I have 1D NOESY spectra from which I need to find out the value of the NOE (%). Is it enough to simply measure the intensity of the resulting peaks or is it necessary to subtract it from the intensity of the standard spectrum?

  • 3
    $\begingroup$ What does your 1D NOESY look like? Is it one big peak (the proton that was irradiated) plus several small peaks (which often have a different sign compared to the original peak)? $\endgroup$ Commented Oct 15, 2023 at 20:45
  • 1
    $\begingroup$ Percentage NOE enhancements are very rarely used nowadays -- this refers to an older version of the 1D NOE where the irradiated proton is saturated and then a 1D spectrum recorded. You have to compare this against a normal 1D where the proton isn't saturated -- this is where the term 'enhancement' comes from. But modern 1D NOE experiments are transient NOE experiments which selectively excite the target proton, and any other peaks that appear arise solely from the NOE. There is no 'enhancement' to be measured here, only the presence/absence of a peak. $\endgroup$ Commented Oct 15, 2023 at 20:49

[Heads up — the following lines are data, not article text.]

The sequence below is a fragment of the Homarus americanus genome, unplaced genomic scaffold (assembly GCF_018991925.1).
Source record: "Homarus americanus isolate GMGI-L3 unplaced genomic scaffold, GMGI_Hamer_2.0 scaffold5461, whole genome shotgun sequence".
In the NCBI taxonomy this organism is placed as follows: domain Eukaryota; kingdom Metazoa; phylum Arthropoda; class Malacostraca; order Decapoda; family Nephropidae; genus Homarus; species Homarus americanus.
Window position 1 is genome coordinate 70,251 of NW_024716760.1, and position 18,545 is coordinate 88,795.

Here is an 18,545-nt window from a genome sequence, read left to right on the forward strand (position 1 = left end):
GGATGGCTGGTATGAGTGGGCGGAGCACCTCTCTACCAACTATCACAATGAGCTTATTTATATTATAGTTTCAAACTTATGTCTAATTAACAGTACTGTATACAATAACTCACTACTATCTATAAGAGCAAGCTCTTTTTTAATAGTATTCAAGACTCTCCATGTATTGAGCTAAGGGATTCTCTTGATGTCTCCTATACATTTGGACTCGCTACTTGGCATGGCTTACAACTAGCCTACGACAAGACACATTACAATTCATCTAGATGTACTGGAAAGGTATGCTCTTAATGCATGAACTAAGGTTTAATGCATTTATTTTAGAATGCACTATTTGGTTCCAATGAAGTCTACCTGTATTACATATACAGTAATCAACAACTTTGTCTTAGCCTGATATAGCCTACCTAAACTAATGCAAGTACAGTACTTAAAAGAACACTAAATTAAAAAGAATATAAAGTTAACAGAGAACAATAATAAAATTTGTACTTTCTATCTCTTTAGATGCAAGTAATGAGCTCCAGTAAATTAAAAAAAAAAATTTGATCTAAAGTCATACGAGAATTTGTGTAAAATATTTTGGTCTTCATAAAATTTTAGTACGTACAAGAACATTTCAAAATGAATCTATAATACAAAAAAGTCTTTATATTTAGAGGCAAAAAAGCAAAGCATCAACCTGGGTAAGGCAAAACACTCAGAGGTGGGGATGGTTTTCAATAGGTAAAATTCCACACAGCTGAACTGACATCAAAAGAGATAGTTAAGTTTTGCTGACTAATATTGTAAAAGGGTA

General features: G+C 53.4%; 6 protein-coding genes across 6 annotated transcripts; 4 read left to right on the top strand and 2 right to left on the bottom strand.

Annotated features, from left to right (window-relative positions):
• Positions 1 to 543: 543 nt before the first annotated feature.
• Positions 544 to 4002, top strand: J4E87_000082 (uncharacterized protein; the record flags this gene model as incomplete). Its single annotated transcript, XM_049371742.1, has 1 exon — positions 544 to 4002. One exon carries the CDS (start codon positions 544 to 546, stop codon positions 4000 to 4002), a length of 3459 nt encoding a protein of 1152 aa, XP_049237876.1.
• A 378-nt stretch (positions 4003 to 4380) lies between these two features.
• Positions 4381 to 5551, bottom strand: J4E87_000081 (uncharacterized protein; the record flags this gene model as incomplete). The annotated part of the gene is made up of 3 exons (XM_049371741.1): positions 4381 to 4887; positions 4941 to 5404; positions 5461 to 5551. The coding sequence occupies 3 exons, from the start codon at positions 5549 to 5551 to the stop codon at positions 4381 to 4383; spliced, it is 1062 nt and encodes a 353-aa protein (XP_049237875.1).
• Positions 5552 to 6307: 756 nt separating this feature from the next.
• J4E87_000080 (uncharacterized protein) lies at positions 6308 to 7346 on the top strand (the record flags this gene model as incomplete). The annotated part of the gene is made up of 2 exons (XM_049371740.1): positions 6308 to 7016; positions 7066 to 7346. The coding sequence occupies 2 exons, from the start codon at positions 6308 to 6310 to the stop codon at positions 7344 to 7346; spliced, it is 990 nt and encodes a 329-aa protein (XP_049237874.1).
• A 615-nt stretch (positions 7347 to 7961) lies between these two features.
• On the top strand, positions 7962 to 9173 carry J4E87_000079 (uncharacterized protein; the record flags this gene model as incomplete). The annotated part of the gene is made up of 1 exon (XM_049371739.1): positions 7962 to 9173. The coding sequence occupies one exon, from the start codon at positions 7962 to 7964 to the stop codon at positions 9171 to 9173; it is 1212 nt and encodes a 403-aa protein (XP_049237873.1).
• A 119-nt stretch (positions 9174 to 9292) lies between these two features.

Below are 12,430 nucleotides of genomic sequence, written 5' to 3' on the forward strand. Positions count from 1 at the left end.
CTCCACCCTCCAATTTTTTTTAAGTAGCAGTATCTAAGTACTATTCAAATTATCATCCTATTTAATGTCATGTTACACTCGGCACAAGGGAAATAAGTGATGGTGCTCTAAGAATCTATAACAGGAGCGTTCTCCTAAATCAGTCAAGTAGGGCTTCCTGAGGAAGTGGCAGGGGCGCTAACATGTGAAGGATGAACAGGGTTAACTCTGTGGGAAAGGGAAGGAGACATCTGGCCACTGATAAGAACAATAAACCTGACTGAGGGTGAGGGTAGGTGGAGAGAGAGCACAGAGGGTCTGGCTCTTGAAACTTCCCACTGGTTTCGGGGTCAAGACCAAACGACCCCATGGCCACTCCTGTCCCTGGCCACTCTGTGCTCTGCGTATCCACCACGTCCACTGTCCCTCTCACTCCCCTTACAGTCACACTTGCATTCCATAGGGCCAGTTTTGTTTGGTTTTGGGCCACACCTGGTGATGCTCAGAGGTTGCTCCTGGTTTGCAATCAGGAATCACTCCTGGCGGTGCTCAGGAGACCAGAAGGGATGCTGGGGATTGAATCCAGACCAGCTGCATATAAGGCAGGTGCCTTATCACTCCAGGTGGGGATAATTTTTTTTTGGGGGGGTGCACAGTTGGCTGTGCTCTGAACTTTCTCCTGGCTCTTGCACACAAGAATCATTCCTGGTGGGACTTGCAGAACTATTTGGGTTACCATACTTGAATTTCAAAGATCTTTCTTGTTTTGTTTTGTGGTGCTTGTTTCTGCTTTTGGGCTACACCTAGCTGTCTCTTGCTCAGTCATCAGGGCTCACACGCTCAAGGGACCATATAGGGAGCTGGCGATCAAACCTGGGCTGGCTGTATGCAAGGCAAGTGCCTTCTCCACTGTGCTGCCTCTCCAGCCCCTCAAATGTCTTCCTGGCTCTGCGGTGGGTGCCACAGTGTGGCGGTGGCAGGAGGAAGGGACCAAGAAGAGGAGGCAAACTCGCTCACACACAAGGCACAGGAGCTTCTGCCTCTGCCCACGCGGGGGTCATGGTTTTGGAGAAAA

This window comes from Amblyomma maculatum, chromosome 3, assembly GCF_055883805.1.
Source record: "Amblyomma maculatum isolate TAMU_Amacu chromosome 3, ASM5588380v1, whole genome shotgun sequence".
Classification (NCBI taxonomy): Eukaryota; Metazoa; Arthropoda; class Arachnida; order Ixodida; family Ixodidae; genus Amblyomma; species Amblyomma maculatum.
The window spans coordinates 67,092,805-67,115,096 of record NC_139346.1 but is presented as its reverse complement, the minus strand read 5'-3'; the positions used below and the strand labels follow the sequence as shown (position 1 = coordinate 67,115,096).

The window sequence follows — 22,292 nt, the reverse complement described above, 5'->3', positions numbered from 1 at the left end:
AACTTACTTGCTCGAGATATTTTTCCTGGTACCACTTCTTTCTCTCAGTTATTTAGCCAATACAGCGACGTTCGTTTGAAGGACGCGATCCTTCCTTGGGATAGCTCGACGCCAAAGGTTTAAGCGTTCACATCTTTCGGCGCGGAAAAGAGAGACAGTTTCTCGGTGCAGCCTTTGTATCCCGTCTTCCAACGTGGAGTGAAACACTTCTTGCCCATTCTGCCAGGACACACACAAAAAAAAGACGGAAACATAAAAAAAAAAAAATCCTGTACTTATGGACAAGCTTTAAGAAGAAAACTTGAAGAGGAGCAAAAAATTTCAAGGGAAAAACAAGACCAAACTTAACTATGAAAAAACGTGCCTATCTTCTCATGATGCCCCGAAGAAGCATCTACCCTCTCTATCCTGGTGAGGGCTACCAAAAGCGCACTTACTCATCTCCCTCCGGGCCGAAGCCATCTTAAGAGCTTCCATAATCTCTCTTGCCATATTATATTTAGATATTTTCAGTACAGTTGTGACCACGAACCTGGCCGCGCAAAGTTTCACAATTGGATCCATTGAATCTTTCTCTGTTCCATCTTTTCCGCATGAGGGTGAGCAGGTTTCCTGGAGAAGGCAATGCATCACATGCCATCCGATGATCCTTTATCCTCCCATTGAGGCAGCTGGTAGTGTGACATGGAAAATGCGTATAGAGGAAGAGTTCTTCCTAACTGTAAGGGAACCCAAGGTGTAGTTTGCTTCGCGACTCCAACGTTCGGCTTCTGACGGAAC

• 1
    $\begingroup$ (Just for completeness' sake: of course, you can get quantitative information from transient NOE experiments, in particular, by repeating the experiment with multiple values of d8 — but I assume that is not what OP is looking for.) $\endgroup$ Commented Oct 15, 2023 at 20:53

1 Answer 1


From documentation (https://chemnmrlab.uchicago.edu/2021/03/10/1d-noe_1/):

Magnetization transfer by NOE between spins can be quantified. NOESY with D8 of just 10 msec (very short) yields almost no magnetization transfer, so the integral of the excited peak in this 1D spectrum can be used for quantitative reference when compared to peaks in spectra acquired with the same parameters (but longer D8 values).

So the denominator is the signal strength of the proton where magnetization originates (the peak you have to pick before running the experiment). You divide, not subtract.


Your Answer

By clicking “Post Your Answer”, you agree to our terms of service and acknowledge you have read our privacy policy.

Not the answer you're looking for? Browse other questions tagged or ask your own question.